Biwott, a former New York Marathon champion, was due to start as the fourth quickest man in the super-fast 2018 elite men’s field, and was likely to challenge the ‘big three’ of Olympic champion Eliud Kipchoge, Ethiopian track legend Kenenisa Bekele and Britain’s multi-world and Olympic champion, Mo Farah.

Biwott was runner-up behind fellow-Kenyan Kipchoge in London two years ago when he ran his quickest ever time of 2 hours 3 minutes and 51 seconds, making him the fourth fastest man in this year’s field and the eighth fastest of all-time.

He had also finished second in 2014 and was fourth in 2015, the year he went on to win the coveted New York Marathon title.

But the 32-year-old has been beset by injury problems for the last two years. He dropped out of the Rio Olympic marathon race, won in majestic fashion by Kipchoge, and the 2016 New York Marathon when he was defending his title. He also missed last year’s London race, won by another Kenyan, Daniel Wanjiru.

Biwott’s absence leaves Kipchoge and Wanjiru to do battle for Kenya, along with compatriots Abel Kirui, the two-time world champion and Olympic silver medallist, Bedan Karoki, who was third last year, and Lawrence Cherono, who won last year’s Amsterdam Marathon.

After finishing third and second in the last two editions, Bekele will hope to finally wrest the title from Kenyan hands, backed up by fellow Ethiopians, Guye Adola, the runner-up behind Kipchoge in Berlin last September, and Tola Shura Kitata, who won the Frankfurt and Rome Marathons last year.

Farah will have his eyes on Steve Jones’ long-held British record of 2:07:13 and perhaps cracking the European record of 2:05:48, a time that could well put him on the London Marathon podium.

Source: virginmoneylondonmarathon.com

Wanjiru to defend London Marathon against Bekele, Kipchoge and Farah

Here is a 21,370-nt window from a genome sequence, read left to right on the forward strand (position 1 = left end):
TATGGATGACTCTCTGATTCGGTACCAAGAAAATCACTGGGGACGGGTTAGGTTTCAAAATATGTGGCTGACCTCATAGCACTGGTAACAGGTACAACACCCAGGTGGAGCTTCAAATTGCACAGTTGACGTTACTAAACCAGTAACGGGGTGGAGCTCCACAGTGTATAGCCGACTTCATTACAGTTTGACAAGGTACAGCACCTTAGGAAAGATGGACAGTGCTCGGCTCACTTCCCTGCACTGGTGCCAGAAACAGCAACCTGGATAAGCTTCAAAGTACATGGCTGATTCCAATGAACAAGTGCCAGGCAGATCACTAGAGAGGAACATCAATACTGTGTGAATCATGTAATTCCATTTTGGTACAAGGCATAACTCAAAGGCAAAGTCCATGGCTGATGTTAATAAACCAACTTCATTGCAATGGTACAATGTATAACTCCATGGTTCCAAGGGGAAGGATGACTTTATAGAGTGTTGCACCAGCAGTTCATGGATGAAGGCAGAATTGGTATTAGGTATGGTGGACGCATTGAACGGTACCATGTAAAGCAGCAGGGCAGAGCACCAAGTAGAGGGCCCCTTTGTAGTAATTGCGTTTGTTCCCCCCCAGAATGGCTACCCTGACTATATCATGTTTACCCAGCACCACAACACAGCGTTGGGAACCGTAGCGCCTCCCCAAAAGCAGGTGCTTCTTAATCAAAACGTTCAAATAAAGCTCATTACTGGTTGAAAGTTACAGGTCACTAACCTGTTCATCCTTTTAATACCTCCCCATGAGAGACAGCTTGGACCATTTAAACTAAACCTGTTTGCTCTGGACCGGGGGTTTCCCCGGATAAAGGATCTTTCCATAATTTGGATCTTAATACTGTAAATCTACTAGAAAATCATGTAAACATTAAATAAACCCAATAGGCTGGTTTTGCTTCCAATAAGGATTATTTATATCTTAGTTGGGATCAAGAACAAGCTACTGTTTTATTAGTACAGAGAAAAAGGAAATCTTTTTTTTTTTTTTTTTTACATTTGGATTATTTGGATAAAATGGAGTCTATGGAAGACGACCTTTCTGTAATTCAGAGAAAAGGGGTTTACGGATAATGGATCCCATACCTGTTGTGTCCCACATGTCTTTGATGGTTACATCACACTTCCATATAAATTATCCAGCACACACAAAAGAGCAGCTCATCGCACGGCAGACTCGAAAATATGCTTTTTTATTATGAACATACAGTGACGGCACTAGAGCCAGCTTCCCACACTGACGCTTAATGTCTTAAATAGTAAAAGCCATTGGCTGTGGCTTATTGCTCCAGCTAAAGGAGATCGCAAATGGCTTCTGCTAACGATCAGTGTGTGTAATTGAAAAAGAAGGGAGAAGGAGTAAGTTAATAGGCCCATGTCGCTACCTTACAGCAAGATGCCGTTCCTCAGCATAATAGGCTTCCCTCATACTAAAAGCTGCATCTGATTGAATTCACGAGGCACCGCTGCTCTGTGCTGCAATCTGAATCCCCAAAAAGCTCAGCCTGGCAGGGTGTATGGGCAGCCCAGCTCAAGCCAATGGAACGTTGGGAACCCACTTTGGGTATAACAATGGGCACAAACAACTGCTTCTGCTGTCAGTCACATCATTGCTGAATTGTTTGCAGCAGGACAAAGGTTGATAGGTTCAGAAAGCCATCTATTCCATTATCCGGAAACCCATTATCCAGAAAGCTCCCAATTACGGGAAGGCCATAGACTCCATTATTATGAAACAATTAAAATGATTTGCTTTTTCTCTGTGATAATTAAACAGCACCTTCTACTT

Daniel Wanjiru will face a daunting task when he defends his London Marathon title against three of the greatest distance runners of their generation on Sunday 22 April.

Wanjiru was a surprise winner of the 2017 men’s race when he held off the challenge of Ethiopian track legend Kenenisa Bekele to clinch his first Abbott World Marathon Majors victory and succeed Olympic gold medallist Eliud Kipchoge as London Marathon champion.

At just 24, Wanjiru had only three marathons behind him and just one victory – although that was a spectacular triumph, coming at the Amsterdam Marathon in October 2016 when he took almost three minutes from his personal best to beat a field of far more experienced runners.

In London, he proved that performance was no fluke when he made a break just before the 21-mile mark and battled hard over the final five miles to beat the fast-finishing Bekele who had fallen behind after suffering with blisters caused by ill-fitting shoes. “I am the happiest man in the world,” said the Kenyan afterwards.

Both Bekele and Kipchoge, the second and third fastest men in history over 26.2 miles, will be back on the London start line in 2018 alongside Britain’s multiple world and Olympic track champion, Mo Farah, who became the second fastest British marathon runner on his debut four years ago and defeated Wanjiru in the Vitality Big Half in London last month.